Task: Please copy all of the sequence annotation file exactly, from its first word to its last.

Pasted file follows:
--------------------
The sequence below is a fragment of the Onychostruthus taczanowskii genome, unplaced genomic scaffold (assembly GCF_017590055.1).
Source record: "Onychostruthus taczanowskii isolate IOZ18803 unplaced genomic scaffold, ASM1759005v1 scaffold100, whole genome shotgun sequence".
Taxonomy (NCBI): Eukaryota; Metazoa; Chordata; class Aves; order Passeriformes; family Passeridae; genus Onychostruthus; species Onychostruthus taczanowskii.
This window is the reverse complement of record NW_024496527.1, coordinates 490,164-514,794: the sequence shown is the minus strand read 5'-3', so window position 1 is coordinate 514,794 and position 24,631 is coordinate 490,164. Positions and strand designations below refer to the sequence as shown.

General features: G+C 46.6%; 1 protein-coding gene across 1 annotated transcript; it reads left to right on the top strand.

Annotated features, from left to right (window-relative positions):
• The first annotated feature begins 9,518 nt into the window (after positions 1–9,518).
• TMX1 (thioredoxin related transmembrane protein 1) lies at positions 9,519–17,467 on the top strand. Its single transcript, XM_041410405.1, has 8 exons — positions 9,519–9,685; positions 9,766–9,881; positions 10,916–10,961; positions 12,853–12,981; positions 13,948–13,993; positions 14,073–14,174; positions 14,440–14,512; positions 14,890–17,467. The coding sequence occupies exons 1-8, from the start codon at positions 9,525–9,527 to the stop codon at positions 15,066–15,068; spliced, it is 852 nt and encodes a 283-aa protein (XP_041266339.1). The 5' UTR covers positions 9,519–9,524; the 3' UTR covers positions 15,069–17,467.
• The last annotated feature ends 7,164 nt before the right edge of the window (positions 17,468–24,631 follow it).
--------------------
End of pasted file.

The sequence below is a fragment of the Onychostruthus taczanowskii genome, unplaced genomic scaffold (assembly GCF_017590055.1).
Source record: "Onychostruthus taczanowskii isolate IOZ18803 unplaced genomic scaffold, ASM1759005v1 scaffold100, whole genome shotgun sequence".
Taxonomy (NCBI): Eukaryota; Metazoa; Chordata; class Aves; order Passeriformes; family Passeridae; genus Onychostruthus; species Onychostruthus taczanowskii.
This window is the reverse complement of record NW_024496527.1, coordinates 490,164-514,794: the sequence shown is the minus strand read 5'-3', so window position 1 is coordinate 514,794 and position 24,631 is coordinate 490,164. Positions and strand designations below refer to the sequence as shown.

General features: G+C 46.6%; 1 protein-coding gene across 1 annotated transcript; it reads left to right on the top strand.

Annotated features, from left to right (window-relative positions):
• The first annotated feature begins 9,518 nt into the window (after positions 1–9,518).
• TMX1 (thioredoxin related transmembrane protein 1) lies at positions 9,519–17,467 on the top strand. Its single transcript, XM_041410405.1, has 8 exons — positions 9,519–9,685; positions 9,766–9,881; positions 10,916–10,961; positions 12,853–12,981; positions 13,948–13,993; positions 14,073–14,174; positions 14,440–14,512; positions 14,890–17,467. The coding sequence occupies exons 1-8, from the start codon at positions 9,525–9,527 to the stop codon at positions 15,066–15,068; spliced, it is 852 nt and encodes a 283-aa protein (XP_041266339.1). The 5' UTR covers positions 9,519–9,524; the 3' UTR covers positions 15,069–17,467.
• The last annotated feature ends 7,164 nt before the right edge of the window (positions 17,468–24,631 follow it).